Newspaper archive reveals earliest mentions of credit cards
Today's problems cropped up as soon as mass credit arose
By Brady Porche
Identity theft and bad credit ratings are 21st century problems, but they're not new. Our ancestors at the turn of the 20th century fought these everyday headaches -- in between Vaudeville shows, horse-drawn carriage rides and trips to the butcher shop.
The true precursors of modern-day credit cards did not appear until 1949, but by the late 1800s, credit needed to grow beyond one-to-one arrangements between butcher and shopper, banker and homebuilder. News clippings from the late 1800s and early 1900s reveal that as consumerism took root, so did the first large-scale systems for granting and tracking credit. Along with them arose many of today's credit-related issues, from fraud and identity theft to consumer data collection.
Thanks to a new database of old news, we can take a peek at when the words "credit card" began creeping into Americans' vocabularies. CreditCards.com dove into the "Chronicling America" online archives of the Library of Congress -- which has in recent years undertaken an ambitious project to collect and digitize thousands of local newspapers from 1836-1922 -- to find the earliest reports about credit cards and consumer credit in general. What we found has provided insight as to how consumer credit took shape and ultimately evolved into the system we have today.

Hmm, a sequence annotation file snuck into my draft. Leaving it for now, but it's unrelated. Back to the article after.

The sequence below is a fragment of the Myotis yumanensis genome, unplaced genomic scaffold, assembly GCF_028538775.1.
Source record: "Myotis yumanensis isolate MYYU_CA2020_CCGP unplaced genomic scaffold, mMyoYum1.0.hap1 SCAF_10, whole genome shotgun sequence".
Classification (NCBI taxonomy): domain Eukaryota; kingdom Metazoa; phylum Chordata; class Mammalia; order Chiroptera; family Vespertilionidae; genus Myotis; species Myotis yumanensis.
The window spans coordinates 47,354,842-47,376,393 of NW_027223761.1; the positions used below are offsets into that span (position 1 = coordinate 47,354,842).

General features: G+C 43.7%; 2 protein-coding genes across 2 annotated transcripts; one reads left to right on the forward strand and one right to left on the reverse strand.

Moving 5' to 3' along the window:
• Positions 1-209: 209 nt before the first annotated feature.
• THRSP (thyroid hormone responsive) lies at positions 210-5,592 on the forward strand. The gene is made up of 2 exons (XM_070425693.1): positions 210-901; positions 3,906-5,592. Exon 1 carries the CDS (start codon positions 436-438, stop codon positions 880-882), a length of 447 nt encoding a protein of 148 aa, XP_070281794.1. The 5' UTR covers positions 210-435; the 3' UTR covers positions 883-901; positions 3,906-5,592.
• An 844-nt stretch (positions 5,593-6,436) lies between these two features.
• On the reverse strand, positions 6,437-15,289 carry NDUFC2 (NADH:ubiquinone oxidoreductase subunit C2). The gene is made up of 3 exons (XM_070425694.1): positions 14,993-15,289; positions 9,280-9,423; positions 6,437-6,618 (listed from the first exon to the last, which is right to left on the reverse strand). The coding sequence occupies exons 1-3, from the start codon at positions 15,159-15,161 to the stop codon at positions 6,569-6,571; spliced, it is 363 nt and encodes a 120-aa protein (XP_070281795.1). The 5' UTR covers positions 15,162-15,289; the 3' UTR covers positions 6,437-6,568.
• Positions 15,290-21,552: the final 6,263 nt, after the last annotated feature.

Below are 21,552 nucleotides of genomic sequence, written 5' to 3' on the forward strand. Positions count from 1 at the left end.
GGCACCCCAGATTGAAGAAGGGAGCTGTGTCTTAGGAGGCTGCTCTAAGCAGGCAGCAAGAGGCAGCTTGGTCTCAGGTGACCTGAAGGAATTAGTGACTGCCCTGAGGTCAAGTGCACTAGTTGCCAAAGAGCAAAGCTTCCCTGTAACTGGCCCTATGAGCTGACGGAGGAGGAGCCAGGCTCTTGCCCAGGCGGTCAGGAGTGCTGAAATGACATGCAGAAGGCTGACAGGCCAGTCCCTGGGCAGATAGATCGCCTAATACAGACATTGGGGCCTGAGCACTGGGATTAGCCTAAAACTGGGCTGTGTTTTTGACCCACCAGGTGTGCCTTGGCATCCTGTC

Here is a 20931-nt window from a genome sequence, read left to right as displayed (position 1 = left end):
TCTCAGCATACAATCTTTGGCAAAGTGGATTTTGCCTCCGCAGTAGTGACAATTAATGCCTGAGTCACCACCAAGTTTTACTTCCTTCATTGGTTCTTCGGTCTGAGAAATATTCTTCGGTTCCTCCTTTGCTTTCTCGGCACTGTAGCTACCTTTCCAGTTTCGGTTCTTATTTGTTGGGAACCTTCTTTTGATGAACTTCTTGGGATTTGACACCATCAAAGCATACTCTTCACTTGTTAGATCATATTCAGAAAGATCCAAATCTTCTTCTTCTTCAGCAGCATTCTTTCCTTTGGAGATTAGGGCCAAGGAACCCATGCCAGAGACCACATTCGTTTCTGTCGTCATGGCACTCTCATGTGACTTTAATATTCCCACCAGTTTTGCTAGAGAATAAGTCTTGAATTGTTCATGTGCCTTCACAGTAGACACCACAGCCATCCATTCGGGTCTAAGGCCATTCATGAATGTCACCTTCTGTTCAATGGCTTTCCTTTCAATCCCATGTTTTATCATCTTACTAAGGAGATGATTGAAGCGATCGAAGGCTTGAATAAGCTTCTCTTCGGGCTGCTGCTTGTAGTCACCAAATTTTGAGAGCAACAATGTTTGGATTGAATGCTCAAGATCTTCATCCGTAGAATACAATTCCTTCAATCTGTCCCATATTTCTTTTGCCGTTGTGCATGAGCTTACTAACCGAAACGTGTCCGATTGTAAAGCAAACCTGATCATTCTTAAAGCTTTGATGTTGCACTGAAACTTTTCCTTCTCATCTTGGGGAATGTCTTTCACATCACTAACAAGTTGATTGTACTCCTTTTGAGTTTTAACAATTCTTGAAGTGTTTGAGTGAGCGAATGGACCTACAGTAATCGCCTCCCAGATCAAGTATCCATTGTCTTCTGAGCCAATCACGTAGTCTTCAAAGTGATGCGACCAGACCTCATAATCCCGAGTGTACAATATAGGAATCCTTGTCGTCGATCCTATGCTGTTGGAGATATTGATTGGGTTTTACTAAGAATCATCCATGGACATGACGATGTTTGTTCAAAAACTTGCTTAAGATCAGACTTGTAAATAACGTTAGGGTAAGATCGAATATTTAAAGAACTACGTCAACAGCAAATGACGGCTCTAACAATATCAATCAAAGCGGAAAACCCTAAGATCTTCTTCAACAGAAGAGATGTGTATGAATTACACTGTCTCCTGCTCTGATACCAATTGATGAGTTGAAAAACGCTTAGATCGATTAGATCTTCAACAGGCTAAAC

See related: The history of credit cards, Prototype credit card, up for auction, drawing interest, Origin of credit cards, Life before plastic
Published: August 7, 2013
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